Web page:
The Black Hole in the middle of the Galaxy scales the physics outwards in a spiral, so you basically have the physics happening there, and a rainbow using X/Y/Z instead of R/G/B now has a relationship to scale.

You reach out with your hand, your hand is red shifted, so you can connect with the particles at that position.

It's all very nice.

 

Offline Ethos_

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Re: What is a location?
« Reply #6 on: 28/03/2013 15:21:30 »
The reason the packet sinks in the water results from the compression of the air within it increasing it's overall density relative to the water surrounding it. How this experiment relates to location only demonstrates that gravity will overcome the effect of buoyancy when the density of an object is increased relative to the surrounding media. Maybe you need to take your ideas to the New Theories section my friend.
« Last Edit: 28/03/2013 15:34:29 by Ethos_ »
 

Offline Pincho

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Re: What is a location?
« Reply #7 on: 28/03/2013 15:34:45 »
The reason the packet sinks in the water results from the compression of the air within it increasing it's overall density relative to the water surrounding it. How this experiment relates to location only demonstrates that gravity will overcome the effect of buoyancy when the density of an object is increased relative to the surrounding media. Maybe you need to take your ideas to the New Theory section my friend.

Oh yeah diagonal lines, I forgot about that.
 

Offline Pmb

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Re: What is a location?
« Reply #8 on: 28/03/2013 16:05:29 »
Location can only be defined by it's relative position to another location.
The same is true with direction.
 

Offline Pmb

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Re: What is a location?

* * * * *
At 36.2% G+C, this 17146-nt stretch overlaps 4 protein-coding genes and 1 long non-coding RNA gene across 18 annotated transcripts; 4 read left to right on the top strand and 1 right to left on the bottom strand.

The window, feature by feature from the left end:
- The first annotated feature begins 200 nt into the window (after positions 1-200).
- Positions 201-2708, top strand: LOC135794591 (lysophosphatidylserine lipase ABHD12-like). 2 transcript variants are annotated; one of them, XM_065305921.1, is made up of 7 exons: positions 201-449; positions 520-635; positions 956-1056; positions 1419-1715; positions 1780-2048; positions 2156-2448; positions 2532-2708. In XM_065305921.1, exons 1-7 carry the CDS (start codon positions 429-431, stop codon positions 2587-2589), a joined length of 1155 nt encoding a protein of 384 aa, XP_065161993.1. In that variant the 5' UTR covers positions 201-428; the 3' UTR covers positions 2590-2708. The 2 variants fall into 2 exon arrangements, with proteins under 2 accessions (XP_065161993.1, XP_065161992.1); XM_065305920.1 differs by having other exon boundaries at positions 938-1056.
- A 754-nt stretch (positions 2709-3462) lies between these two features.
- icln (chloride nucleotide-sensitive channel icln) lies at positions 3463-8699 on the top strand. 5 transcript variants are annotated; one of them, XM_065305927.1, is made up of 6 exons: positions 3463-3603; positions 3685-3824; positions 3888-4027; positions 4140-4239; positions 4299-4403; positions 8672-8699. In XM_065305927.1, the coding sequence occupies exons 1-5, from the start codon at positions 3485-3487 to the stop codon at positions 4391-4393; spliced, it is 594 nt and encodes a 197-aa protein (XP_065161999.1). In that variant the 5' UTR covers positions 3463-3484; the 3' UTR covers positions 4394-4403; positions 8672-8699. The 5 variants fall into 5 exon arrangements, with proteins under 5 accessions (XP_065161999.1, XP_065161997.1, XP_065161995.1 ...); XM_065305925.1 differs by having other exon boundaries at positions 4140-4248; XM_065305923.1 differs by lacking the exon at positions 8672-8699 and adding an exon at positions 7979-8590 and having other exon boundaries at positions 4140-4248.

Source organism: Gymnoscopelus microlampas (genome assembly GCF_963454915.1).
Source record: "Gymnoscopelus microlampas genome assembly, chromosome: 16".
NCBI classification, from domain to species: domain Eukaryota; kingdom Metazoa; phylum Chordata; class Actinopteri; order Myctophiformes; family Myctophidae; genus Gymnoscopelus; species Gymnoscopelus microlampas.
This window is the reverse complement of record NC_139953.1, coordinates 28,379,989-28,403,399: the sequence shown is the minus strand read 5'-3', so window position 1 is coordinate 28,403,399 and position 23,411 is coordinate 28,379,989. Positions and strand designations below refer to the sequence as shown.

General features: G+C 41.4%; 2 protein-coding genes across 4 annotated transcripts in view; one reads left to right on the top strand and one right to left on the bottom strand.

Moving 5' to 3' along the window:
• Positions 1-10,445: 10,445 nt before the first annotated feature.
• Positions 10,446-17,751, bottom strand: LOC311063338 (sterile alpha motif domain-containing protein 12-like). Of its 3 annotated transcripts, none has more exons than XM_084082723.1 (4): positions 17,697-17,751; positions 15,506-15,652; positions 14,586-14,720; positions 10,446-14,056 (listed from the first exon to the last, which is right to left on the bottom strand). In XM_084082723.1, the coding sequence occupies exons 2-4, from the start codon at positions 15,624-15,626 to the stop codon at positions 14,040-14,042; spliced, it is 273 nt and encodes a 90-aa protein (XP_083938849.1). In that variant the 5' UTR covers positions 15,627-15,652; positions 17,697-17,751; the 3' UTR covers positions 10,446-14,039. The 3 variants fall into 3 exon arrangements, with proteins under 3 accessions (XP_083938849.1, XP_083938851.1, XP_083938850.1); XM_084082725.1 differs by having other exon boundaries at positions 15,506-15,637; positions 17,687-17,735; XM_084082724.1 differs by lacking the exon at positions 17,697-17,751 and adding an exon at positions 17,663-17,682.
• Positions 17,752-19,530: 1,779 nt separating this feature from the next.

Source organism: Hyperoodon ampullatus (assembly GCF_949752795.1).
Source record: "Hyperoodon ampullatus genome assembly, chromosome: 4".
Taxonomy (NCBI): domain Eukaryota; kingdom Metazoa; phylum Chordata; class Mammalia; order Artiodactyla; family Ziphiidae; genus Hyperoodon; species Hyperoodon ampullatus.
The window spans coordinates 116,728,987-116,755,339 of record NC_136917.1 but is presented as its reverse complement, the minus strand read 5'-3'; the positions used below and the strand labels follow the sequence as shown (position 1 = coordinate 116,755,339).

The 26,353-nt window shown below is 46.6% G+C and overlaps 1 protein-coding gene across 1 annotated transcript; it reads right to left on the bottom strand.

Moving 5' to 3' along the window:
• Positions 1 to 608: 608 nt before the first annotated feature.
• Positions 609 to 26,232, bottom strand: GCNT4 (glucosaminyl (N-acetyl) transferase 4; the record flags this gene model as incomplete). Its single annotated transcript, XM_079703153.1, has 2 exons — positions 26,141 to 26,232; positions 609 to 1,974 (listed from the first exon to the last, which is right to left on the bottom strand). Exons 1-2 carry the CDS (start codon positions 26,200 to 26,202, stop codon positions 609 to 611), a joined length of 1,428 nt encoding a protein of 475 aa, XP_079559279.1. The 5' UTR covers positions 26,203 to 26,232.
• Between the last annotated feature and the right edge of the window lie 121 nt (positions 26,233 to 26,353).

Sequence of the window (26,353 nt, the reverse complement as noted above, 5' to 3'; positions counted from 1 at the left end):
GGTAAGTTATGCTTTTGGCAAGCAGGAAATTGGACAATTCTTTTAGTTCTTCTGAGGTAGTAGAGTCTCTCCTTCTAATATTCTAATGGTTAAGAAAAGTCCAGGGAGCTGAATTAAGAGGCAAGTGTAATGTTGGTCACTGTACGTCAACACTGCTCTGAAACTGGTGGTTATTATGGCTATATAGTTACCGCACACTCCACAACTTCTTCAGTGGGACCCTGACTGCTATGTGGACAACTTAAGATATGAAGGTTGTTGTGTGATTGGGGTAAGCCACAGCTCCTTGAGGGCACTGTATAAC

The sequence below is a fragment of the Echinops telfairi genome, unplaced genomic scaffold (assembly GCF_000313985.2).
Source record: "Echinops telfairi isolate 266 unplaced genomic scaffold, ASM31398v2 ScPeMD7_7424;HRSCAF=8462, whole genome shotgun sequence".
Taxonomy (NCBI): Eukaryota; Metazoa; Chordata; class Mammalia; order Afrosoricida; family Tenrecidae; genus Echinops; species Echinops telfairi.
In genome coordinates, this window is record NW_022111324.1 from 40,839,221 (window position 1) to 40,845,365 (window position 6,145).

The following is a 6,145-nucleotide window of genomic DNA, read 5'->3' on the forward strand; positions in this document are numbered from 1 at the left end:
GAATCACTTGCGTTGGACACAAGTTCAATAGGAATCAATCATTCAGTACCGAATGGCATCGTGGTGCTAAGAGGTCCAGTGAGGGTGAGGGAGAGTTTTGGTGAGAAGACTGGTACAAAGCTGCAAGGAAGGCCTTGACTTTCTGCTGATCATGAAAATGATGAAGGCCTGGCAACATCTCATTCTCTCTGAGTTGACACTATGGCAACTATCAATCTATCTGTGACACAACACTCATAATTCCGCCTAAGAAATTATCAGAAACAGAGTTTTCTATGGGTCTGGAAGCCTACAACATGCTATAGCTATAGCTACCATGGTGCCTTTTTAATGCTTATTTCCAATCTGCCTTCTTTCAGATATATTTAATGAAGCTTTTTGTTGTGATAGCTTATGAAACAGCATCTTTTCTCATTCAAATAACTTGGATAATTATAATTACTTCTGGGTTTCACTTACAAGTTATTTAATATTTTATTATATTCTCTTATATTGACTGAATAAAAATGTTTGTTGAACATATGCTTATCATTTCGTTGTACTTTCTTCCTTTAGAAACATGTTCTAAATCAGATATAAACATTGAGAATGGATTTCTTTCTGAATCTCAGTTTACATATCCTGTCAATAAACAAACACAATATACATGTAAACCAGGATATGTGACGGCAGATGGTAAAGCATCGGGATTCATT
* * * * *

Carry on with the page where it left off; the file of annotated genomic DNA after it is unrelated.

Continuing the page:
« Reply #9 on: 28/03/2013 16:08:08 »
Quote from: Pincho
I needed the physics though. Nevermind I figured it out.
I don't follow. What do you mean? What does scale have to do with it? If you mean measure of something then that pertains to its relationship to something else and thus more than just location.
 

Offline Ethos_

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Re: What is a location?
« Reply #10 on: 28/03/2013 16:18:44 »
Location can only be defined by it's relative position to another location.
The same is true with direction.
Absolutely...............and; space/time and speed. If I'm not mistaken, tongue in cheek,  Einstein called it; "The theory of Relativity."
« Last Edit: 28/03/2013 16:22:03 by Ethos_ »
 

Offline Pmb

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Re: What is a location?
« Reply #11 on: 28/03/2013 16:22:38 »
Location can only be defined by it's relative position to another location.
The same is true with direction.
Absolutely...............and speed. If I'm not mistaken, tongue in cheek,  Einstein called it; "The theory of Relativity."
This is different though. It's concieable to have a universe where one needs a reference for position and direction but there to be absolute space and time. In this sense it's different than relativity.
 

Offline Ethos_

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Re: What is a location?
« Reply #12 on: 28/03/2013 16:35:53 »
Location can only be defined by it's relative position to another location.
The same is true with direction.
Absolutely...............and speed. If I'm not mistaken, tongue in cheek,  Einstein called it; "The theory of Relativity."
This is different though. It's concieable to have a universe where one needs a reference for position and direction but there to be absolute space and time. In this sense it's different than relativity.
In the strictest sense, you are right. I stand corrected my friend.
« Last Edit: 28/03/2013 17:09:00 by Ethos_ »
 

Offline Pincho

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Re: What is a location?
« Reply #13 on: 28/03/2013 16:38:22 »
Quote from: Pincho
I needed the physics though. Nevermind I figured it out.
I don't follow. What do you mean? What does scale have to do with it? If you mean measure of something then that pertains to its relationship to something else and thus more than just location.